15. Use White Space Effectively
When you’ve finished writing your CV, turn it upside-down and hold it up from a certain distance. This should help you examine its appearance without paying much attention to the content, as well as check whether there’s an appropriate use of ‘white space’. Remember, a beautifully formatted CV never fails to get the attention of recruiters.
16. Include Action Words
When detailing your work history, it’s important to pay particular attention to how you describe duties and responsibilities. Think about the actual words you’re using and prefer to include strong adjectives and verbs when describing a situation to make a bigger impact.
Some really good action words include:
- When you led a project: Coordinated, planned, produced, organised, executed
- When you came up with an idea: Built, created, designed, formalised, implemented, established, launched
- When you achieved something: Earned, achieved, advanced, gained, improved, generated, delivered, succeeded, completed, demonstrated, attained
- When you changed something: Modified, influenced, redesigned, replaced, upgraded, updated
- When you managed a team: Inspired, motivated, supervised, guided, directed, mentored
- When you supported a group of people: Advised, coached, consulted, educated, informed
- When you conducted research: Examined, explored, analysed, assessed, discovered, identified
On that note, try to avoid using common and outdated words like ‘managed’, ‘tried’, ‘done’, ‘have’ and ‘possess’.
17. Write a Failure CV
Writing a failure CV can help you create an awesome one. Tina Seelig, the woman behind the idea, says that doing so can help you identify your mistakes and learn from them. This is an effective strategy because it helps you think of the things you have got better at along the way. As such, it encourages you to think about what you’re good at and what kind of accomplishments you need to include.
18. Check Your Contact Details
Check and double-check your professional email address and phone number to ensure they’re all correct. Your contact details should be positioned at the top of your CV, making it easy for the reader to contact you. You could even include links to your website, blog and LinkedIn profile here if you think it complements your application.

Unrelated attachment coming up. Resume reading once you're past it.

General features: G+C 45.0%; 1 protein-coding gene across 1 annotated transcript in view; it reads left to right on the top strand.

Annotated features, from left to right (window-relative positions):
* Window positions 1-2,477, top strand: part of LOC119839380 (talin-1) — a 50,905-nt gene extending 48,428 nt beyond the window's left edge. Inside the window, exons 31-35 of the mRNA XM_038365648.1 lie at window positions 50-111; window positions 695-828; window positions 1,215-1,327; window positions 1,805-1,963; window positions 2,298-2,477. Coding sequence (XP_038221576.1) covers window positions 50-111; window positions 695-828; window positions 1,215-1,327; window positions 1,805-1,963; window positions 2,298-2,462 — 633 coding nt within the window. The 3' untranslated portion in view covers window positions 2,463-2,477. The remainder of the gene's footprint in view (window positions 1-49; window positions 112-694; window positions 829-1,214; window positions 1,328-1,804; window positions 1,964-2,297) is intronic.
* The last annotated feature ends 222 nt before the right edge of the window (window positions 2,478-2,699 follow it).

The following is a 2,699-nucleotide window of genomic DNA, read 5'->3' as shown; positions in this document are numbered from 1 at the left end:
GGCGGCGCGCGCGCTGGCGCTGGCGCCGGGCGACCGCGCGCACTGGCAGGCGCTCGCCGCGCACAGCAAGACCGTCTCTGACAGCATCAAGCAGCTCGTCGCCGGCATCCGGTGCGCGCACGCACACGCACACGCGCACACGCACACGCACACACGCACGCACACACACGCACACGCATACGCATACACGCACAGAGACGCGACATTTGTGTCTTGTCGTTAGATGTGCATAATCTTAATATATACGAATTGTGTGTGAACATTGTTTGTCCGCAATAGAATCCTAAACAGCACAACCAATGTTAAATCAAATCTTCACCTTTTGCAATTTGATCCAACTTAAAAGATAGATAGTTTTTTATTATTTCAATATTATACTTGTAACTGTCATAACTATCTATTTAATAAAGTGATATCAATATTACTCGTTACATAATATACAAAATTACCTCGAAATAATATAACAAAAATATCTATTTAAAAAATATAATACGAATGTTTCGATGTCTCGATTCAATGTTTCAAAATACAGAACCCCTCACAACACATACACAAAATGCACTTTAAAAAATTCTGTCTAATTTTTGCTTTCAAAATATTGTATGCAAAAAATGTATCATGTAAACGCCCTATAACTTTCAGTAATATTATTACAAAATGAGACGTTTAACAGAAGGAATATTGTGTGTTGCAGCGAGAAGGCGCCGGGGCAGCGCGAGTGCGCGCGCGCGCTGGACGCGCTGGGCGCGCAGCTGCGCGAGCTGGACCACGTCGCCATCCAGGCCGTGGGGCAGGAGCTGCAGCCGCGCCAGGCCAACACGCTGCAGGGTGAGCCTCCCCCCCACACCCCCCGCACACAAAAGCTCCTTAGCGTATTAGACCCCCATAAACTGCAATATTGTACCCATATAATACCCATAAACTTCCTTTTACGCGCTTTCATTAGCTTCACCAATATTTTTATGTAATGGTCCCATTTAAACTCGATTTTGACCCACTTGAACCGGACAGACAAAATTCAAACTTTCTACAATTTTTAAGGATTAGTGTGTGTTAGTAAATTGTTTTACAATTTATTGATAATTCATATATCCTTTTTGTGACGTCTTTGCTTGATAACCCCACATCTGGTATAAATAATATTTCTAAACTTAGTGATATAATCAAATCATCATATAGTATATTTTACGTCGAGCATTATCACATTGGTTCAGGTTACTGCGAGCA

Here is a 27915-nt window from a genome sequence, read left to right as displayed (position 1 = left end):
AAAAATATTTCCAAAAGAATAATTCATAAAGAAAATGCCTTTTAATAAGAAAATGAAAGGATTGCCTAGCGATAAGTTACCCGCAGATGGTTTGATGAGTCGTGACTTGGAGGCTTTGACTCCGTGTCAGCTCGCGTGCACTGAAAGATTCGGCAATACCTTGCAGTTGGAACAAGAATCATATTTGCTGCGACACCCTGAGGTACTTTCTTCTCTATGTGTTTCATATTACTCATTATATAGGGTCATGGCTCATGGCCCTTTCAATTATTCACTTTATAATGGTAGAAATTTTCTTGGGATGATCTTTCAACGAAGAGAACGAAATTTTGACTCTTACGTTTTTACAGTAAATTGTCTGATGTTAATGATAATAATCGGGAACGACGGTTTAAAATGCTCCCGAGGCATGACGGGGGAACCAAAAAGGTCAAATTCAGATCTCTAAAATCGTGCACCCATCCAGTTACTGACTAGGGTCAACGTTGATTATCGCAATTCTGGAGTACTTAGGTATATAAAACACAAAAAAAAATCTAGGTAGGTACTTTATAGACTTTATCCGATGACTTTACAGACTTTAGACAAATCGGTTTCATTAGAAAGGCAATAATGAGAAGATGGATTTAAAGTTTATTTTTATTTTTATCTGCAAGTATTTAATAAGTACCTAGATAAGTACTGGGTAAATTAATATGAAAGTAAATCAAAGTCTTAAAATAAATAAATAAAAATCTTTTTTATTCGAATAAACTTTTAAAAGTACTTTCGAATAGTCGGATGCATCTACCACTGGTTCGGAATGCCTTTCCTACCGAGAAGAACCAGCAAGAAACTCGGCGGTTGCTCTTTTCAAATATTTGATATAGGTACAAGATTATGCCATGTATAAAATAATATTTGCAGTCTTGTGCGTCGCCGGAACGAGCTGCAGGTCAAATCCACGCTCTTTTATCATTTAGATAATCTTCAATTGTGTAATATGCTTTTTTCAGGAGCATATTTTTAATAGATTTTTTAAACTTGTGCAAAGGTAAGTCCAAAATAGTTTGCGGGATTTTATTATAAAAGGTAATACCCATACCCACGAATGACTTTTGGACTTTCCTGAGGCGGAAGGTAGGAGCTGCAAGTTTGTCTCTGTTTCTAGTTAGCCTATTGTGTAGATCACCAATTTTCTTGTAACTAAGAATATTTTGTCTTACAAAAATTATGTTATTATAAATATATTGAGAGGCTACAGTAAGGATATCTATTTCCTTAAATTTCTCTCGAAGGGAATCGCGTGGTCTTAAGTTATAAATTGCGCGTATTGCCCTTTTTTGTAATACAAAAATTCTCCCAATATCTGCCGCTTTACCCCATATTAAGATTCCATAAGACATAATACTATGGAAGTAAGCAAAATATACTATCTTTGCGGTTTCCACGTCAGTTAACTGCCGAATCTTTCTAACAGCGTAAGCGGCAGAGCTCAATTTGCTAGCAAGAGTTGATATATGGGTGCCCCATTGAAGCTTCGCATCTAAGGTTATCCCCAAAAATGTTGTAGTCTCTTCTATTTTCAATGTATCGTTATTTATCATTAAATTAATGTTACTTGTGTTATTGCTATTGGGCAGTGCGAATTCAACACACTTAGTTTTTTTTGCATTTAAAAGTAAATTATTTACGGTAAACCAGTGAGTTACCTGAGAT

19. Use a Positive Tone
The language you use doesn’t have to be very strict and formal. And you definitely shouldn’t use words you don’t understand. Stay true to yourself and to what you already know – otherwise, you might end up confusing employers. The same goes for abbreviations and other specialised terms and keywords that may complicate things – make sure to avoid these!
20. Quantify Your Experience
Numbers, stats and visual representations give a lot more information to employers than any other element on your CV. Vague statements not only fail to give the right message to employers but they’re also too generic. What you can do is quantify your results and show how you helped the company achieve its goals, effectively proving your value to potential employers.
21. Keep Your CV Updated
Update your CV whenever needed – even when you’re not looking for a job. This will save you time when you decide to begin your job hunt. Change or edit sections that you think need updating, while demonstrating your ability to adapt to new technologies, social media trends and new industry concepts. Also, highlight those qualities and skills that make you a forward-thinker and a candidate who constantly looks for new ways to evolve.